Opinion: The ocean is acidifying — what you need to know

Discussions about rising carbon dioxide levels typically evolve into conversations concerning global temperatures and melting polar ice caps. While these are causes of concern, there is another niche to anthropogenic climate change that is rarely considered. 

Ocean acidification — the perpetual decrease in the pH of Earth’s oceans — is an unfortunate externality to excess CO? in the atmosphere. 

There is a complex scientific jargon that explains how OA occurs, but — for the sake of simplicity — it can be described as a chemical reaction between seawater and CO?. As a result of this reaction, carbonic acid forms which then reduces the overall water source pH. 

According to the United Nations Educational, Scientific, and Cultural Organization, the ocean absorbs 26 percent of CO? added to the atmosphere as a result of human activity. UNESCO further explained how this annual increase will — unfortunately — negatively impact coral reefs, plankton, and shelled organisms.

For instance, the shells of certain marine organisms disintegrate from a lower pH, and calcium carbonate — a necessary shell-building component — becomes unsaturated amongst the carbonic acid. Without these materials, shelled organisms are prone to failure and premature death.

The failure for shellfish to develop may seem like an “ocean-only” problem, but the reality is that these organisms heavily impact us land-dwellers, as well.

Specifically, the National Oceanic and Atmospheric Association produced the findings of a nationwide study regarding the impact of OA on the U.S. shellfish industry. The results displayed a series of OA hotspots — including the Pacific Northwest. 

NOAA further explained how more than a billion individuals rely on fish and shellfish — including fishermen in Puget Sound. Approximately 10 years ago, local Tacoma fisheries struggled with declining oyster populations — since young oysters are unable to thrive against OA, the shellfish industry nearly collapsed.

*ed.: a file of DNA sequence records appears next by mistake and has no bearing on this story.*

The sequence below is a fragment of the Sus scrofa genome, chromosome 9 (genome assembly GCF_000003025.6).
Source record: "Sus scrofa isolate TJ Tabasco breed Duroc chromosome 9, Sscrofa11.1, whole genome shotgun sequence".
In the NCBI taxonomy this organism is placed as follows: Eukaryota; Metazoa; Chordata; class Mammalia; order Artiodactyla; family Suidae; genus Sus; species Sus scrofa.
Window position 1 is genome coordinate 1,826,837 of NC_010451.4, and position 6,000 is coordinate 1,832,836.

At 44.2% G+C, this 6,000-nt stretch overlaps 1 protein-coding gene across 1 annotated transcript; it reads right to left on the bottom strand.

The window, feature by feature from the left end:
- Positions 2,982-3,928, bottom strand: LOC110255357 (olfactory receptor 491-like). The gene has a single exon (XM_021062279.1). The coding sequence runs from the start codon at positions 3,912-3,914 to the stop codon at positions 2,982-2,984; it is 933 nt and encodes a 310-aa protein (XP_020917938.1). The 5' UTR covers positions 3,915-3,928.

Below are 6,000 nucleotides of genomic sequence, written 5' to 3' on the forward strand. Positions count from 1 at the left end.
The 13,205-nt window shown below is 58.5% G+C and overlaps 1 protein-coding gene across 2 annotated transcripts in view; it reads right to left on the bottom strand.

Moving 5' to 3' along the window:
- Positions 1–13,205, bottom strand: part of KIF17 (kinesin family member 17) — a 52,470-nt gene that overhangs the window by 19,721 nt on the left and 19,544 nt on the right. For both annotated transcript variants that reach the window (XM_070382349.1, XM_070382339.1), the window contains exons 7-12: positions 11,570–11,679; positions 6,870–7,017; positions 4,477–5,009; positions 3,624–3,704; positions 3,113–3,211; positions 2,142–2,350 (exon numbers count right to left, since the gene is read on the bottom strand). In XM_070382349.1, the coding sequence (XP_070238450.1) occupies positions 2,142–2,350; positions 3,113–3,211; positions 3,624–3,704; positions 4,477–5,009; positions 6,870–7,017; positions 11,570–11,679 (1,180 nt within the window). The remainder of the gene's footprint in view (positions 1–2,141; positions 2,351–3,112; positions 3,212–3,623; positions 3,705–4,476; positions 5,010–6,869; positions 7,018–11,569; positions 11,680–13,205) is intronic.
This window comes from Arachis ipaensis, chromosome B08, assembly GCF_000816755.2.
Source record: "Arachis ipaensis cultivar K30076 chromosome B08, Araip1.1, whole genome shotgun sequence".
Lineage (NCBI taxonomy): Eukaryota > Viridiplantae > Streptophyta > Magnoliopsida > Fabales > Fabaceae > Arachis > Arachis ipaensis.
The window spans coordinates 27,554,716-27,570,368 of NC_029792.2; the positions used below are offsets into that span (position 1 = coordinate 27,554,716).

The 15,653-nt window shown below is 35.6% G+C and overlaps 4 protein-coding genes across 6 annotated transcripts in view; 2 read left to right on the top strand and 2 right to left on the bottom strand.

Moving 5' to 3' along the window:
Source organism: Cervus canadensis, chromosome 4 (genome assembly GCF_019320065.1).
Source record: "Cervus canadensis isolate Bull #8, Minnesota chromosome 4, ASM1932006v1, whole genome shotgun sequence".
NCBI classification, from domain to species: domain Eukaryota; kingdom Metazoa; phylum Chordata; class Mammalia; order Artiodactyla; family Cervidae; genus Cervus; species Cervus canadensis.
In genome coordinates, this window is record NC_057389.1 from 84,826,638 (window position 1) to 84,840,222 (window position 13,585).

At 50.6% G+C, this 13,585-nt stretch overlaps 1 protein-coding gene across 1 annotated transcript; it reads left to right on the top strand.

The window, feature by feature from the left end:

Whether it be a career choice, for food supply, or both, a large portion of the earth’s population relies on a healthy oceanic ecosystem. Not only are marine animals suffering, but we are, as well. 

Fortunately, the Washington State Department of Ecology is conducting research on OA effects in local waters. This research includes the Salish Sea Model — a computer tool that simulates the water quality of the Salish Sea — which has been beneficial in assessing possible OA solutions. While data is still being collected, it is a crucial step toward proper water quality managing techniques.

It is crucial to understand that as CO? levels rise, so does the incidence of dangerous climate change situations. One of several potential externalities of human activity is OA, and it is crucial we remain vigilant of how it develops over the years — especially as UNESCO warns that ocean acidity could rise 150 percent by 2100.

As land creatures, it can be difficult to assess the damage an acidic ocean poses on ecosystems and — inevitably — ourselves. However, in an effort to support our global and local fisheries, as well as protect marine life, we need to become aware of OA impacts.